A German electronic newsletter about scientific innovations advises that a Russian scientist has developed a drug testing technique that will spot drug use weeks or even months after it occurred. The Russian scientist involved, Dr. Marina Myagkova won an award from the World Intellectual Property Organization, a UN organization, for her work a couple of months ago. Myagkova's long-term drug testing technique identifies drug antibodies in blood or saliva. According to her research team, her "Dianarc" technique will allow the identification of drug use by a person from two to four months ago. Myagkova and her cohorts see practical applications for the drug testing technique:
The authors assume that the âDianarcâ will be useful for clinical and forensic medical practice, as well as for staff selection to enforcement and guard entities, for issue of driverâs licenses and weapon permissions.Or to block recreational drug users from getting or keeping a job. Or to punish high school students who smoked a joint over summer vacation. Or to more assiduously punish probationers or parolees. Or, in states that have those draconian "internal possession" laws, to extend the period of potential liability for arrest of occasional drug users from days to months. I have to wonder about the mind-set of researchers busily trying to find new and improved ways to conduct internal surveillance on us. I also have to wonder about researchers who see someone taking drugs on an occasional basis only as an addict in the making. As the German newsletter noted:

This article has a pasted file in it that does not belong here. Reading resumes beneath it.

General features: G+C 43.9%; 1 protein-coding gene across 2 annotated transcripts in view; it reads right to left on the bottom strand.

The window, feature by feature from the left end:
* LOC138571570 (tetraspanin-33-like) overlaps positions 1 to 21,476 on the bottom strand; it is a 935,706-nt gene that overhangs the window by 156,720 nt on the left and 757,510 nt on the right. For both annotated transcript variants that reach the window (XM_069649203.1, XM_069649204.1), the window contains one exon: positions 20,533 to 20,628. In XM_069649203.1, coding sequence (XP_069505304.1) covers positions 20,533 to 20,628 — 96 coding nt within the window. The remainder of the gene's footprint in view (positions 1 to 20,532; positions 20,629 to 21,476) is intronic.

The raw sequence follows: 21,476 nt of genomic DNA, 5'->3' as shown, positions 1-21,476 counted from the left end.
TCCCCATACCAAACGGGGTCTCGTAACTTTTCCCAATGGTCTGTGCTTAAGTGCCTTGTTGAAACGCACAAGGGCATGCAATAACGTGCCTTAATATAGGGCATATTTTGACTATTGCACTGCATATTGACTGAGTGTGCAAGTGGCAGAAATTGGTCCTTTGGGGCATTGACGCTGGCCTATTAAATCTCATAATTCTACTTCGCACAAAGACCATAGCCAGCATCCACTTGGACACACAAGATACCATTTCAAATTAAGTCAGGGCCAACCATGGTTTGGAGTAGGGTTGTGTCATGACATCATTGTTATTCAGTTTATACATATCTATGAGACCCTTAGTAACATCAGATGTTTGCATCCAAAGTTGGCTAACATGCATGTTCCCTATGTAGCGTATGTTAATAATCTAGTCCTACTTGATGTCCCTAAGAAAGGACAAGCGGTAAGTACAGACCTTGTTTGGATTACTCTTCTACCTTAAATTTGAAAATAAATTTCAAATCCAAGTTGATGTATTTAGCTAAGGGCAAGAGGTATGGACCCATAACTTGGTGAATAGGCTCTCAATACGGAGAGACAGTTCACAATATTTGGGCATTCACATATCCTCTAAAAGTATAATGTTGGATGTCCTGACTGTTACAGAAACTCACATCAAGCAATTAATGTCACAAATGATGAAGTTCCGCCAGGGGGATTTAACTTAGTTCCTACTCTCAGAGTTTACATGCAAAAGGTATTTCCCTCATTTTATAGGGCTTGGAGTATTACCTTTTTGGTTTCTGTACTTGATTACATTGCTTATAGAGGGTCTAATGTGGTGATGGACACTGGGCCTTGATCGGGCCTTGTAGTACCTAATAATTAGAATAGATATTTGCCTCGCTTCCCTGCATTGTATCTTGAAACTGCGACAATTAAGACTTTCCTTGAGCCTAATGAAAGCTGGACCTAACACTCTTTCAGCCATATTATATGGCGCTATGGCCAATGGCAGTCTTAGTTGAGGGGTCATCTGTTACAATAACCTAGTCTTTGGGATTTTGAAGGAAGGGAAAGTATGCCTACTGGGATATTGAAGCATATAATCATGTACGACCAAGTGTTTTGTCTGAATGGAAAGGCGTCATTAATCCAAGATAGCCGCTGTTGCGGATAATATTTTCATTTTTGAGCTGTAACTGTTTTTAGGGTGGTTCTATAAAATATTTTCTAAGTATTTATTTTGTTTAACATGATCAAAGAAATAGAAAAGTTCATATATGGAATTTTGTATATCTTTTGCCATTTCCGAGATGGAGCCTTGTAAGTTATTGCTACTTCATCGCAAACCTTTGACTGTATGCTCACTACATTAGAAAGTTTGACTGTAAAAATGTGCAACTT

Specialists of the Institute of Physiologically Active Substances, Russian Academy of Sciences, and of the Moscow Narcological Clinical Hospital #17 have developed a technique called âDianarcâ that allows to discover drug addicts at the very early stage, when they take narcotics occasionally.There is something flawed here. I can understand that they want to intervene early, but the underlying premise is rotten. How can you discover a drug addict before he is a drug addict? A person who "takes narcotics occasionally" is, by definition, not a drug addict. And a person who "takes narcotics occasionally" actually describes the vast majority of drug users. So what the good Dr. Myagkova and her good colleagues have developed is a technique that doesn't spot addicts early, but identifies occasional drug users. If you think this innovation is going to be used to help people, I have some nice waterfront property here in South Dakota for sale. Back in the good old days, when a Dr. Frankenstein created a monstrosity, the peasants burned down his castle. Now, she gets an award from the UN.
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